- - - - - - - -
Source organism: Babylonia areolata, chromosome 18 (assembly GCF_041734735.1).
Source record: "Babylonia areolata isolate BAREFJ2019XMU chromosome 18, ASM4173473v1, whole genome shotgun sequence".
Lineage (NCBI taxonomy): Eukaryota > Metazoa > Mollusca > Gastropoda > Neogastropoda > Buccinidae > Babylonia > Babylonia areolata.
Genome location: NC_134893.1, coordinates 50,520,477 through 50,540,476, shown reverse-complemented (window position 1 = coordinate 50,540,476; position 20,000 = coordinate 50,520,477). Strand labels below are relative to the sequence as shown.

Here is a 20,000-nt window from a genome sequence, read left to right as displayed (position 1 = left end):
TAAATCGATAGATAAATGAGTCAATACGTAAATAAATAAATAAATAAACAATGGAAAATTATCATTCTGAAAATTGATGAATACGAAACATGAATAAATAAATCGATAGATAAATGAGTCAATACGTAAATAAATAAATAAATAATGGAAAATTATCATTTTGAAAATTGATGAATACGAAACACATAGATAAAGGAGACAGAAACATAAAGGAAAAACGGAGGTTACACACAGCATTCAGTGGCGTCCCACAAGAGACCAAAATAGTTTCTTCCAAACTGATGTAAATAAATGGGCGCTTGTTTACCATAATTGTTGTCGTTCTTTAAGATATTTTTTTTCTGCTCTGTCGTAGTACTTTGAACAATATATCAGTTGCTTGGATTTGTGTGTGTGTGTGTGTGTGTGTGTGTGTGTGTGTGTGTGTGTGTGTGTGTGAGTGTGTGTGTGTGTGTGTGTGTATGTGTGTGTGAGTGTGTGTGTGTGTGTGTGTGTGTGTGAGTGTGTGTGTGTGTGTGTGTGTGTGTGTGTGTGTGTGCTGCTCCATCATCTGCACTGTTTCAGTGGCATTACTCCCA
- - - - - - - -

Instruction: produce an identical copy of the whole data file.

Source organism: Babylonia areolata, chromosome 18 (assembly GCF_041734735.1).
Source record: "Babylonia areolata isolate BAREFJ2019XMU chromosome 18, ASM4173473v1, whole genome shotgun sequence".
Lineage (NCBI taxonomy): Eukaryota > Metazoa > Mollusca > Gastropoda > Neogastropoda > Buccinidae > Babylonia > Babylonia areolata.
Genome location: NC_134893.1, coordinates 50,520,477 through 50,540,476, shown reverse-complemented (window position 1 = coordinate 50,540,476; position 20,000 = coordinate 50,520,477). Strand labels below are relative to the sequence as shown.

Here is a 20,000-nt window from a genome sequence, read left to right as displayed (position 1 = left end):
TAAATCGATAGATAAATGAGTCAATACGTAAATAAATAAATAAATAAACAATGGAAAATTATCATTCTGAAAATTGATGAATACGAAACATGAATAAATAAATCGATAGATAAATGAGTCAATACGTAAATAAATAAATAAATAATGGAAAATTATCATTTTGAAAATTGATGAATACGAAACACATAGATAAAGGAGACAGAAACATAAAGGAAAAACGGAGGTTACACACAGCATTCAGTGGCGTCCCACAAGAGACCAAAATAGTTTCTTCCAAACTGATGTAAATAAATGGGCGCTTGTTTACCATAATTGTTGTCGTTCTTTAAGATATTTTTTTTCTGCTCTGTCGTAGTACTTTGAACAATATATCAGTTGCTTGGATTTGTGTGTGTGTGTGTGTGTGTGTGTGTGTGTGTGTGTGTGTGTGTGTGTGTGAGTGTGTGTGTGTGTGTGTGTGTATGTGTGTGTGAGTGTGTGTGTGTGTGTGTGTGTGTGTGAGTGTGTGTGTGTGTGTGTGTGTGTGTGTGTGTGTGTGCTGCTCCATCATCTGCACTGTTTCAGTGGCATTACTCCCA